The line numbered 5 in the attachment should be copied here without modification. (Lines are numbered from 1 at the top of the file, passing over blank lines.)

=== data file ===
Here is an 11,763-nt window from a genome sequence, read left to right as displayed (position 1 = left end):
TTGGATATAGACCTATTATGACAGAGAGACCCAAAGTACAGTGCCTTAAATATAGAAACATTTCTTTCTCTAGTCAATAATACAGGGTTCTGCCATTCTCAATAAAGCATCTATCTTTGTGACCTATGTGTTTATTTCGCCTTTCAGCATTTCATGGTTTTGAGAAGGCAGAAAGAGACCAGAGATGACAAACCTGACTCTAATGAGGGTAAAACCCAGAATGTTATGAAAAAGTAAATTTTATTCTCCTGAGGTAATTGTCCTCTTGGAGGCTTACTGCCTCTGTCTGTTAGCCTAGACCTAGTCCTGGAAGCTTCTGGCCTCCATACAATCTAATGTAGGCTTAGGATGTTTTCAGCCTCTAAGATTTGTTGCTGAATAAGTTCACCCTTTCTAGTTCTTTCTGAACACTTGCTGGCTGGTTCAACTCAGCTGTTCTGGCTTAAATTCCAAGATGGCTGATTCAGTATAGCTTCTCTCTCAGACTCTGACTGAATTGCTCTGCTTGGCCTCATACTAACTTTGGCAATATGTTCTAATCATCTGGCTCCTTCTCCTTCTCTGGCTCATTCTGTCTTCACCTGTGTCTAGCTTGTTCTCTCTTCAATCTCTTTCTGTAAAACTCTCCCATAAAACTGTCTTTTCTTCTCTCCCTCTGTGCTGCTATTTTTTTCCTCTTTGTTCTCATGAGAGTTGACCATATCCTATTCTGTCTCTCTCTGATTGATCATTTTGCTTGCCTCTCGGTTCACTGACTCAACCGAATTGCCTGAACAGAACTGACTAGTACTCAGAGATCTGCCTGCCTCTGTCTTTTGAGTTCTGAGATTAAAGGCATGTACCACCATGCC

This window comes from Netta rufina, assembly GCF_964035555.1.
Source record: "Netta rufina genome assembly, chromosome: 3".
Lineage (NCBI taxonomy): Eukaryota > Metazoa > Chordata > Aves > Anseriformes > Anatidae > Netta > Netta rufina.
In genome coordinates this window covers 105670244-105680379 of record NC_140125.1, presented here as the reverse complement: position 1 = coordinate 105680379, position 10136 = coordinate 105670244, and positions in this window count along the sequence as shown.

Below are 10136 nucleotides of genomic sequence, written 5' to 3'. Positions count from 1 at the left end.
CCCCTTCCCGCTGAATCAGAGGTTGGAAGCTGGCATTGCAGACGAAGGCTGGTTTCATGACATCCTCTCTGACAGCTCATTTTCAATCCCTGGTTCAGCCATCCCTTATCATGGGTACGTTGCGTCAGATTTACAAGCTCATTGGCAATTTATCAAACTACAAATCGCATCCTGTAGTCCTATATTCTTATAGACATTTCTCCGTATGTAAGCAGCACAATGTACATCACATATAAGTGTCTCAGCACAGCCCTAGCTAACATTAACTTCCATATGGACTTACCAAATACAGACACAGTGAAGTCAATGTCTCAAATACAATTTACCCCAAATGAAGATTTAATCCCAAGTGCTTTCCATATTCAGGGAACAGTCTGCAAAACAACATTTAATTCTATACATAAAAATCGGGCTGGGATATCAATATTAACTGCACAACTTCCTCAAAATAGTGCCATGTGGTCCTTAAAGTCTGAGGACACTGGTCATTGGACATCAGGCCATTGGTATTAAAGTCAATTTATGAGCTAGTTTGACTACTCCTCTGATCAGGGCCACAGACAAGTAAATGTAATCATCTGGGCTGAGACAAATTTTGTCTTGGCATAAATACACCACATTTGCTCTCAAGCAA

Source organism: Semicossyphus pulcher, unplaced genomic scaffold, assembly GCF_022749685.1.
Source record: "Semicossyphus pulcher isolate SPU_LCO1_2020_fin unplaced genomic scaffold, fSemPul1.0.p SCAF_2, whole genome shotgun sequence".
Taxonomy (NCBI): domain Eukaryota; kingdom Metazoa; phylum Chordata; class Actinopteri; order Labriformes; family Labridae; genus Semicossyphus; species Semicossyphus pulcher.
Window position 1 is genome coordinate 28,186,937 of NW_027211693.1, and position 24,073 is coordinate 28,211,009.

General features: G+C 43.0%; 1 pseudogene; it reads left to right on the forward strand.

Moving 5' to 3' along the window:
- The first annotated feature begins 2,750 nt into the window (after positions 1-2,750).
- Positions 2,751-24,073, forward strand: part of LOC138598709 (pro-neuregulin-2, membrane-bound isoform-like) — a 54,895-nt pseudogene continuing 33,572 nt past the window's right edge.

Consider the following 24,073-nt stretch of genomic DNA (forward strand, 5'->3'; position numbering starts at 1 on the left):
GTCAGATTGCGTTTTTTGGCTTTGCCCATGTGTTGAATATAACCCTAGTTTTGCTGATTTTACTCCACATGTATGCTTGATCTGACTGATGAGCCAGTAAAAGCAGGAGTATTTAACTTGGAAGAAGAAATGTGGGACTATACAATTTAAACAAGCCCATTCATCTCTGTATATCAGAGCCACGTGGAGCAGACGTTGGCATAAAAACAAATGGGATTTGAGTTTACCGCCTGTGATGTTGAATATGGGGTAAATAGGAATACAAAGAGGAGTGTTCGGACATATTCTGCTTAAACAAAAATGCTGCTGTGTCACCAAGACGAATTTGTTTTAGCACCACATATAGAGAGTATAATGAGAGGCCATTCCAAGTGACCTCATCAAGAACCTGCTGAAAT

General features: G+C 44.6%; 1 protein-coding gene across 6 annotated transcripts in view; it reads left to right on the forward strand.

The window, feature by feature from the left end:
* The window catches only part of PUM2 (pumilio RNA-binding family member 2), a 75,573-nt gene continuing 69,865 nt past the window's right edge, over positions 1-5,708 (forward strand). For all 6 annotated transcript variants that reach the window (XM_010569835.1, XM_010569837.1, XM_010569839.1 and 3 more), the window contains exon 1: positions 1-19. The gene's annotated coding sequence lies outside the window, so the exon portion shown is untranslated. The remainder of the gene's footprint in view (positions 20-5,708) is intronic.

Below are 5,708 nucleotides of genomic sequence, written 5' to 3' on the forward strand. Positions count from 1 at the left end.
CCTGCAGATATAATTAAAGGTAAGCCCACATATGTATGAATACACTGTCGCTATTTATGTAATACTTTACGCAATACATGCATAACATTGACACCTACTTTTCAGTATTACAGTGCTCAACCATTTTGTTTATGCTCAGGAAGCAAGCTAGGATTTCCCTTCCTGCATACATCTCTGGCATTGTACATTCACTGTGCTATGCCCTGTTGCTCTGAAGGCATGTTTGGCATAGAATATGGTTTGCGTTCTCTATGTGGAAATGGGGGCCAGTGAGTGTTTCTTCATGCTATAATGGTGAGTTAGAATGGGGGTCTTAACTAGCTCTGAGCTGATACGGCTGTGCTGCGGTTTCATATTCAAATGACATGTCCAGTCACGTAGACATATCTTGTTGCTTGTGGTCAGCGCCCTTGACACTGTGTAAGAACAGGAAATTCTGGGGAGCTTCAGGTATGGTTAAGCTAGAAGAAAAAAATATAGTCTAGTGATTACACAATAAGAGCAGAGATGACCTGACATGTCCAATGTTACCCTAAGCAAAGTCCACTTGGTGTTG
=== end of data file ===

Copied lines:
Lineage (NCBI taxonomy): Eukaryota > Metazoa > Chordata > Aves > Anseriformes > Anatidae > Netta > Netta rufina.